If you “google it”, you can find a lot of reasons for snoring. Here’s what I get near the top of the search results:
Long soft palate and/or uvula: A long soft palate or a long uvula (the dangling tissue in back of the mouth) can narrow the opening from the nose to the throat. When these structures vibrate and bump against one another the airway becomes obstructed, causing snoring.
Okay, so why does it happen? Well, I don’t know and I don’t think the health professionals do either. They tell us to make lifestyle changes, but what if those lifestyle changes don’t do anything?
Again, if you “google it”, you can find a ton of advice. Here’s what I get near the top of the search results for “snoring cure”:
Lifestyle changes to stop snoring
Lose weight. …
Exercise can also help to stop snoring. …
Quit smoking. …
Avoid alcohol, sleeping pills, and sedatives because they relax the muscles in the throat and interfere with breathing. …
Establish regular sleep patterns.
And here’s what I get for “snoring cures” (plural):
Closed-mouth snoring may indicate a problem with your tongue. Open-mouth snoring may be related to the tissues in your throat. Snoring when sleeping on your back is probably mild snoring—improved sleep habits and lifestyle changes may be effective cures.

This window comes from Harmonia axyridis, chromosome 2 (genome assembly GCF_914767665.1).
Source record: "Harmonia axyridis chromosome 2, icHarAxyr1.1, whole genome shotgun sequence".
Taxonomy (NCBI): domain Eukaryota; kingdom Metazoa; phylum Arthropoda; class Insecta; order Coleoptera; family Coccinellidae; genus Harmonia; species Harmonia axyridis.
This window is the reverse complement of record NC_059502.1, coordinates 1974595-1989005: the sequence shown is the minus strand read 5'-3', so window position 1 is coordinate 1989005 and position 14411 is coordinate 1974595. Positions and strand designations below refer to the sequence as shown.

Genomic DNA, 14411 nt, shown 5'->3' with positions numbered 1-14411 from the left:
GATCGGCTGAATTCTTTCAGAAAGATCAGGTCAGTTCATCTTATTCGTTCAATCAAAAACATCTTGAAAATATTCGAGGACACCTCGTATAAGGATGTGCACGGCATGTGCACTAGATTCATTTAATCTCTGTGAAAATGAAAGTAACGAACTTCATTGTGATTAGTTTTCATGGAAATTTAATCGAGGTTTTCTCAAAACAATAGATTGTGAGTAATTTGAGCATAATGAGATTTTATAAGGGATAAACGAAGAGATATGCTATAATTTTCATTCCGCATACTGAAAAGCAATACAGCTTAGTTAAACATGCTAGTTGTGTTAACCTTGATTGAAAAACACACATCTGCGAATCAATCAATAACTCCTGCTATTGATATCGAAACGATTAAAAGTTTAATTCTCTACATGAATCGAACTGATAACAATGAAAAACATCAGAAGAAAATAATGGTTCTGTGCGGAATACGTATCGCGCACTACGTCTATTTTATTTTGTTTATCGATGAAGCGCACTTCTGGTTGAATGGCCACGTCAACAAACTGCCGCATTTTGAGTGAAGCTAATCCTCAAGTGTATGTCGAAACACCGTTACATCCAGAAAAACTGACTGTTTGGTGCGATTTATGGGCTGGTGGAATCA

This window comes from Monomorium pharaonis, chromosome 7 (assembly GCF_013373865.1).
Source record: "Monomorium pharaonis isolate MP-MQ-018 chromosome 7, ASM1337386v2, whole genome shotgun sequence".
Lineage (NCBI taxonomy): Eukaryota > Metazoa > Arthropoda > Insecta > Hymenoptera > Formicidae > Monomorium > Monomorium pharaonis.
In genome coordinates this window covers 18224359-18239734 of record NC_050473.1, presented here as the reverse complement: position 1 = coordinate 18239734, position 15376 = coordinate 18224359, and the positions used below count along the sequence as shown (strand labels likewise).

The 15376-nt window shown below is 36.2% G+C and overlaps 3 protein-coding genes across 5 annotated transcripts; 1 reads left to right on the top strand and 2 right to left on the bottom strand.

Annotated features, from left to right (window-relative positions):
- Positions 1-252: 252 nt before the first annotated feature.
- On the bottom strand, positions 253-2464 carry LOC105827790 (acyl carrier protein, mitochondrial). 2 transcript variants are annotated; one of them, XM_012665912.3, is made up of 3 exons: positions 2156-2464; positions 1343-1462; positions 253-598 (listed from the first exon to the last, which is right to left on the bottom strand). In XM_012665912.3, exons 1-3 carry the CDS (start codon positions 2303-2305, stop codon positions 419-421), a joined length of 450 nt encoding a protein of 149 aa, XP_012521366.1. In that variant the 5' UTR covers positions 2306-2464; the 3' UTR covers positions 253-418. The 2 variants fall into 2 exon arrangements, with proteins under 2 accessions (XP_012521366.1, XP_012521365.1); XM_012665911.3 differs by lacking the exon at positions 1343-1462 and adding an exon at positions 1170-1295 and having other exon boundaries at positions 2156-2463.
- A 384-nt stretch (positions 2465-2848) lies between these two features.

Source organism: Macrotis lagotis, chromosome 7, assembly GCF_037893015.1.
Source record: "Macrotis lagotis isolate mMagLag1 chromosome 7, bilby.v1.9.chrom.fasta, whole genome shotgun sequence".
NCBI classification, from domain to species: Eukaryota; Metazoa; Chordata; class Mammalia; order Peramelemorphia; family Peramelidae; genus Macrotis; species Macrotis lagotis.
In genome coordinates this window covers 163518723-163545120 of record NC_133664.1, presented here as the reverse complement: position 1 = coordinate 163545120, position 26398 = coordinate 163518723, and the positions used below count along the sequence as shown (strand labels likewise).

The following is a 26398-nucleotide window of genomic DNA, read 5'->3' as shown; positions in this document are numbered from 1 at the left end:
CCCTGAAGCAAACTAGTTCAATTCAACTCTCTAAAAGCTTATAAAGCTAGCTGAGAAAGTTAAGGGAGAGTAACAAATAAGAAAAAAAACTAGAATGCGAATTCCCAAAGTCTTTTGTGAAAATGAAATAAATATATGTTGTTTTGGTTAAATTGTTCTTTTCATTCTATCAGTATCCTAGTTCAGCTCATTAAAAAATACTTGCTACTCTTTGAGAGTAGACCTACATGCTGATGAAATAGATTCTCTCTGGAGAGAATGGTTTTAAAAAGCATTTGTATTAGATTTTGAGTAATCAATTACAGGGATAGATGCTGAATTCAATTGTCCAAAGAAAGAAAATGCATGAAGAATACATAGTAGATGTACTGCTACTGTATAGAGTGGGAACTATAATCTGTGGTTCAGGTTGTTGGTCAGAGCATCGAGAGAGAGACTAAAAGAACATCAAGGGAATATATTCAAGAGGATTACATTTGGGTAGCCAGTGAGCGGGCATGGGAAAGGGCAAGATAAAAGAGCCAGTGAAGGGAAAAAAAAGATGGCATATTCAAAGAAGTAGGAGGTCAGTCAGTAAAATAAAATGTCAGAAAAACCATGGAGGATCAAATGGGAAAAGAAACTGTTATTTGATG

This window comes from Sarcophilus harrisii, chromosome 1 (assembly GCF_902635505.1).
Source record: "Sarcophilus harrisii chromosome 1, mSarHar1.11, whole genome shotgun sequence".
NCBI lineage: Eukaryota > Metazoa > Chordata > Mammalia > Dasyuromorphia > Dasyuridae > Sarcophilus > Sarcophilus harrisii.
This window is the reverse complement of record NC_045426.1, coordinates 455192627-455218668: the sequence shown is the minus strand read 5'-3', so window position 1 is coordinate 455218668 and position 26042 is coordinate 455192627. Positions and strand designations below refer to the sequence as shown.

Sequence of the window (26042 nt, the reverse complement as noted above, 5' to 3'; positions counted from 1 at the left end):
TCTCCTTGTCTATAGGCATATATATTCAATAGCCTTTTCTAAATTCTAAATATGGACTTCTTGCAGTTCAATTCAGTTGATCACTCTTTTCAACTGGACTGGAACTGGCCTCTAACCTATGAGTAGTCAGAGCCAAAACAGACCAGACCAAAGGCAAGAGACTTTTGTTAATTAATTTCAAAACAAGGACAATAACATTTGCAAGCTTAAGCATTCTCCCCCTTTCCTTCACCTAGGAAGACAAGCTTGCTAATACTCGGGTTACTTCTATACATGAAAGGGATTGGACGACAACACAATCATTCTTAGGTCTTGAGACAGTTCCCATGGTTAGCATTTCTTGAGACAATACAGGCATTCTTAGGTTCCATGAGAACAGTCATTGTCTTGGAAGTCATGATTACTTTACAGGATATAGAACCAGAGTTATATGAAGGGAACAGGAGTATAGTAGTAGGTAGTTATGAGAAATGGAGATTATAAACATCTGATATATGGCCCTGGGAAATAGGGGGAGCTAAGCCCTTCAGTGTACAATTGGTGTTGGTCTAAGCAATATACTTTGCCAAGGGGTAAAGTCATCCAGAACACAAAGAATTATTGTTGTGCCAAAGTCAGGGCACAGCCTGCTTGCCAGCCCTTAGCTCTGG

In all of my 55 years of life (as of 2015), I have never met anyone who didn’t snore at one time or another. Some people snore louder than others and that’s where the problems surface.
Unless I snore so loud that it rocks the windows and doors, no one bothers me about it. As I said, Josie won’t be able to sleep if I go to sleep before she does. If it becomes an issue, I have an extra bedroom to sleep in.
I can’t sleep if there’s a lot of noise around me (like a blaring TV), but Josie puts me to sleep when she snores. I guess she snores at the perfect volume (for me).
Josie wakes up at night sometimes, for whatever reason. If I’m making too much noise, she’ll elbow me or kick me until I stop. I usually stop long enough for her to go back to sleep.
Instead of trying to find out how to stop it, we’ve found a way to live with it. Finding a cure for the cause, for either of us, really isn’t worth the effort. If it becomes a serious health issue, then we’ll probably put more effort into taking care of the problem.
I don’t know about other people but I don’t really get a good night’s sleep unless I snore. If my throat feels dry in the morning, I feel completely rested.
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